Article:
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Who Designed the Thomas Jefferson Memorial

The Thomas Jefferson Memorial is a memorial located in West Potomac Park in Washington, D.C. It is dedicated to Thomas Jefferson, who was the 3rd President of the United States, author of the Declaration of Independence, and one of the Founding Fathers. The memorial consists of a neoclassical portico, domed building, with engravings from Jefferson’s writings on the inside, and a statue of Jefferson. Work on the memorial was completed in 1943 and the statue was added in 1947. The Jefferson Memorial is classified as a U.S. National Memorial and is managed by the National Park Service. Continue reading if you want to know who designed this memorial.

Who designed the Jefferson Memorial?
In 1925 plans were drawn up to build a memorial to Theodore Roosevelt and a design contest was held. The winning design was submitted by the architect John Russell Pope, but the memorial was never built. In 1934 it was decided that a memorial would be built for Thomas Jefferson and John Russell Pope was chosen as the architect in 1935. He created four separate plans for the project, because the site had not yet been chosen. Unfortunately, Pope died in 1937 and did not see the finished memorial or any of the construction. His partners, Daniel P. Higgins and Otto R. Eggers, oversaw the project to completion.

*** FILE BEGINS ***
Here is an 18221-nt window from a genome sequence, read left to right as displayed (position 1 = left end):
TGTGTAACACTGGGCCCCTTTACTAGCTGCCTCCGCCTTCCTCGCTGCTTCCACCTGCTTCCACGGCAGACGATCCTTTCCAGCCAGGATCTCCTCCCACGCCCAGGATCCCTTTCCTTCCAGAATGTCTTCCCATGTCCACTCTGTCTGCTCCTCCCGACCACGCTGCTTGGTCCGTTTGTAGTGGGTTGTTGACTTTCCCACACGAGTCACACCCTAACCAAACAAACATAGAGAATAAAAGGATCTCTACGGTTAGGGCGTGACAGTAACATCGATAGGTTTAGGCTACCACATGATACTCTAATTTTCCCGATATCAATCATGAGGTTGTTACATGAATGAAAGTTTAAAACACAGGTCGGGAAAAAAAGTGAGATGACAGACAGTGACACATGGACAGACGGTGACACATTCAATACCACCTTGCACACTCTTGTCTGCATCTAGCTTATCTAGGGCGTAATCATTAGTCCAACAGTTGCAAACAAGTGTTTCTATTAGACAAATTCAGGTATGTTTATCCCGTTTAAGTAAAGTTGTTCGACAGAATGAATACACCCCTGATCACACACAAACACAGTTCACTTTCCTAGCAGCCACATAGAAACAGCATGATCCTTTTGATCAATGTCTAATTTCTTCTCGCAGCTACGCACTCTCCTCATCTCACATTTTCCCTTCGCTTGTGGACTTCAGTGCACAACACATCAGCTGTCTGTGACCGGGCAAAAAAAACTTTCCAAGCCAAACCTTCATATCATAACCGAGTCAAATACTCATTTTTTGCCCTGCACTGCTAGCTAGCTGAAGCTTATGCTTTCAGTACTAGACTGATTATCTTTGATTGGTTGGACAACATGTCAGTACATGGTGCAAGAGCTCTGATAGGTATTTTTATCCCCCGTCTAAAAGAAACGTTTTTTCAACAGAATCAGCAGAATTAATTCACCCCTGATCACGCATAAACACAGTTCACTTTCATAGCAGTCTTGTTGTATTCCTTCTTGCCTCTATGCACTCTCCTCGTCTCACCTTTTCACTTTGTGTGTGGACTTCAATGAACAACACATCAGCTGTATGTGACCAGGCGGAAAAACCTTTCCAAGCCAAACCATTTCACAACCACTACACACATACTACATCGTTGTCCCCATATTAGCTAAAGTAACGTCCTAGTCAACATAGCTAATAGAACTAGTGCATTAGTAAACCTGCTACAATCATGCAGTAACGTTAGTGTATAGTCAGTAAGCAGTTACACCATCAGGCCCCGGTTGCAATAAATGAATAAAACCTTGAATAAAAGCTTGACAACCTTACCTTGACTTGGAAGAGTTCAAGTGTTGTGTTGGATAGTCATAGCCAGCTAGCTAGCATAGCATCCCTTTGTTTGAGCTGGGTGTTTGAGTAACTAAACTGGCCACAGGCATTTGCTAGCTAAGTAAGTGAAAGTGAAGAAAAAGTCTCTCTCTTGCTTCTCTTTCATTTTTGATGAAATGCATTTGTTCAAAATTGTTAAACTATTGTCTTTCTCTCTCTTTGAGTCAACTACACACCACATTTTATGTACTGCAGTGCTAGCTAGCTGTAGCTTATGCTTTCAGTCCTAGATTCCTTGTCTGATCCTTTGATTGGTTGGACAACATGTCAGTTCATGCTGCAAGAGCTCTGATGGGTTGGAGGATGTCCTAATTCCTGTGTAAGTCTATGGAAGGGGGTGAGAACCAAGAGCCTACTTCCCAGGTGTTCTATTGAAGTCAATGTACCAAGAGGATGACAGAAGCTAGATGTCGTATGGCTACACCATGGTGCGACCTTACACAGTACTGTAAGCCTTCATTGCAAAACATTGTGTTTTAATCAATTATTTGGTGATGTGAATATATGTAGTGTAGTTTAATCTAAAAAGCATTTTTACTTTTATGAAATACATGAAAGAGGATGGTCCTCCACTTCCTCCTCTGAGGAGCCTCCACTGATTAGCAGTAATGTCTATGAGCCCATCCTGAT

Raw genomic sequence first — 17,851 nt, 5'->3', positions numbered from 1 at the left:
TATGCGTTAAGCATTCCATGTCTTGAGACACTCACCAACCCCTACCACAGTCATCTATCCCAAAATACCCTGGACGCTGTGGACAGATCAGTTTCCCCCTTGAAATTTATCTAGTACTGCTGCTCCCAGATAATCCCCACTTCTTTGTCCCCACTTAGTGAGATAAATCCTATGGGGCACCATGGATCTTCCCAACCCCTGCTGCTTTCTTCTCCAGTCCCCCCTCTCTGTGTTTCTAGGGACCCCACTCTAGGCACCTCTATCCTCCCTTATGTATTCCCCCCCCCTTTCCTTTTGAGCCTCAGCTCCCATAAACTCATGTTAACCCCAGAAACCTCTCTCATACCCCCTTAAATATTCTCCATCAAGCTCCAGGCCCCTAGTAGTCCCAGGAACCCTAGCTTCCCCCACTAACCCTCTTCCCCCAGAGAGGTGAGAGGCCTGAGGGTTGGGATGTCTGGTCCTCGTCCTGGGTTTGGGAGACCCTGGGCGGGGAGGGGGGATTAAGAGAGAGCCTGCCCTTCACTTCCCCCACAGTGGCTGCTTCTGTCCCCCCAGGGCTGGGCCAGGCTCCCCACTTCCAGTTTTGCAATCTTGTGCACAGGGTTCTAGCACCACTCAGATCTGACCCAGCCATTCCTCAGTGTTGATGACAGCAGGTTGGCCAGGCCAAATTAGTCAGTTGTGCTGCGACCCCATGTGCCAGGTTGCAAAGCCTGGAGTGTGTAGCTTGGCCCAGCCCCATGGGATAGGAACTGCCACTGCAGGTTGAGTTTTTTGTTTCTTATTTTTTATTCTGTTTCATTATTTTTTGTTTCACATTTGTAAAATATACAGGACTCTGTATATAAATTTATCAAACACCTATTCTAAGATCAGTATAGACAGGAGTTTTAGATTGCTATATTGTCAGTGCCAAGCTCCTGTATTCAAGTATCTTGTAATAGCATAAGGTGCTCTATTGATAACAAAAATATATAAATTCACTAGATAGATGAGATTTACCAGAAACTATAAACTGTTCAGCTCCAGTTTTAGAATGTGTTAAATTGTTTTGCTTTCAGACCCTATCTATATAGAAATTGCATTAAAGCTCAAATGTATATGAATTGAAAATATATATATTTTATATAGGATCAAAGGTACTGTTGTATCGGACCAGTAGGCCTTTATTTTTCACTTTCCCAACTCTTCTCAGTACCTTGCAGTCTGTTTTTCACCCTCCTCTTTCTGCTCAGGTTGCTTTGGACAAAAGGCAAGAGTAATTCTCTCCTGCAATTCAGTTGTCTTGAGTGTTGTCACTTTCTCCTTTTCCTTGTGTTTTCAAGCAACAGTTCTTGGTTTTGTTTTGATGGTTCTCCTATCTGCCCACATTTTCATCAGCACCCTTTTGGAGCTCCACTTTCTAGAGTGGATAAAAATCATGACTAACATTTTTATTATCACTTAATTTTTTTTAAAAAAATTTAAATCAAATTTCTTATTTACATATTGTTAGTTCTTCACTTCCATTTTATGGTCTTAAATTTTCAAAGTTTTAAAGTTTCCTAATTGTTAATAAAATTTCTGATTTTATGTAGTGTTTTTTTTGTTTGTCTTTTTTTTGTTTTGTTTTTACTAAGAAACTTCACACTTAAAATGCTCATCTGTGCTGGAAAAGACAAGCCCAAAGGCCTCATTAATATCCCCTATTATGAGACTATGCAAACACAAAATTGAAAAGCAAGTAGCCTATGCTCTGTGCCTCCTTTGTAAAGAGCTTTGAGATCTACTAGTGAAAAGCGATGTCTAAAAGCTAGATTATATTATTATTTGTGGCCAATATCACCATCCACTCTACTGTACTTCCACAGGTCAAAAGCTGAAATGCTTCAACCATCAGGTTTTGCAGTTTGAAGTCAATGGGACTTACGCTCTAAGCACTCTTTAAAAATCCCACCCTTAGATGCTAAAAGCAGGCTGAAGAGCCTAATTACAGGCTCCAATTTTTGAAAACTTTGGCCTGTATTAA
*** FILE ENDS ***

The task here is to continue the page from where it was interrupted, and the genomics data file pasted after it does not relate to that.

The sculpture of Jefferson was designed by sculptor Rudulph Evans with help from the Japanese engineer Wado Zato. The sculpture was cast by the Roman Bronze Works of New York.

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